Date of this Version

9-15-2015

Document Type

Article

Abstract

Background Determinants of waterpipe use in adolescents are believed to differ from those for other tobacco products, but there is a lack of studies of possible social, cultural, or psychological aspects of waterpipe use in this population. This study applied a socioecological model to explore waterpipe use, and its relationship to other tobacco use in Swedish adolescents. Methods A total of 106 adolescents who attended an urban high-school in northern Sweden responded to an anonymous questionnaire. Prevalence rates for waterpipe use were examined in relation to socio-demographics, peer pressure, sensation seeking behavior, harm perception, environmental factors, and depression. Results Thirty-three percent reported ever having smoked waterpipe (ever use), with 30æ% having done so during the last 30ædays (current use). Among waterpipe ever users, 60æ% had ever smoked cigarettes in comparison to 32æ% of non-waterpipe smokers (95æ% confidence interval 1.4?7.9). The odds of having ever smoked waterpipe were three times higher among male high school seniors as well as students with lower grades. Waterpipe ever users had three times higher odds of having higher levels of sensation-seeking (95æ% confidence interval 1.2?9.5) and scored high on the depression scales (95æ% confidence interval 1.6?6.8) than non-users. The odds of waterpipe ever use were four times higher for those who perceived waterpipe products to have pleasant smell compared to cigarettes (95æ% confidence interval 1.7?9.8). Waterpipe ever users were twice as likely to have seen waterpipe use on television compared to non-users (95æ% confidence interval 1.1?5.7). The odds of having friends who smoked regularly was eight times higher for waterpipe ever users than non-users (95æ% confidence interval 2.1?31.2). Conclusion The current study reports a high use of waterpipe in a select group of students in northern Sweden. The study adds the importance of looking at socioecological determinants of use, including peer pressure and exposure to media marketing, as well as mental health among users.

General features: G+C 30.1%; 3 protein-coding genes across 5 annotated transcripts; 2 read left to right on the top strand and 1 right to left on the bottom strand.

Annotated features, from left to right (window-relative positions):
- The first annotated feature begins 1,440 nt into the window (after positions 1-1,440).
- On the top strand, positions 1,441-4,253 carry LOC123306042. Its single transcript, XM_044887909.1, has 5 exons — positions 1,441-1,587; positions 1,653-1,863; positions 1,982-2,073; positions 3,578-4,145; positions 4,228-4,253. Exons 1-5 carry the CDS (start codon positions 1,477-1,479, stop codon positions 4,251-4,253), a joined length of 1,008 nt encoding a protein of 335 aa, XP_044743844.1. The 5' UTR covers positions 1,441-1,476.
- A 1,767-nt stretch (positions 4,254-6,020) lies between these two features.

Originally Published In

BMC Research Notes

PMID

26374502

DOI

10.1186/s13104-015-1413-4

Creative Commons License

Creative Commons Attribution 4.0 License
This work is licensed under a Creative Commons Attribution 4.0 License.

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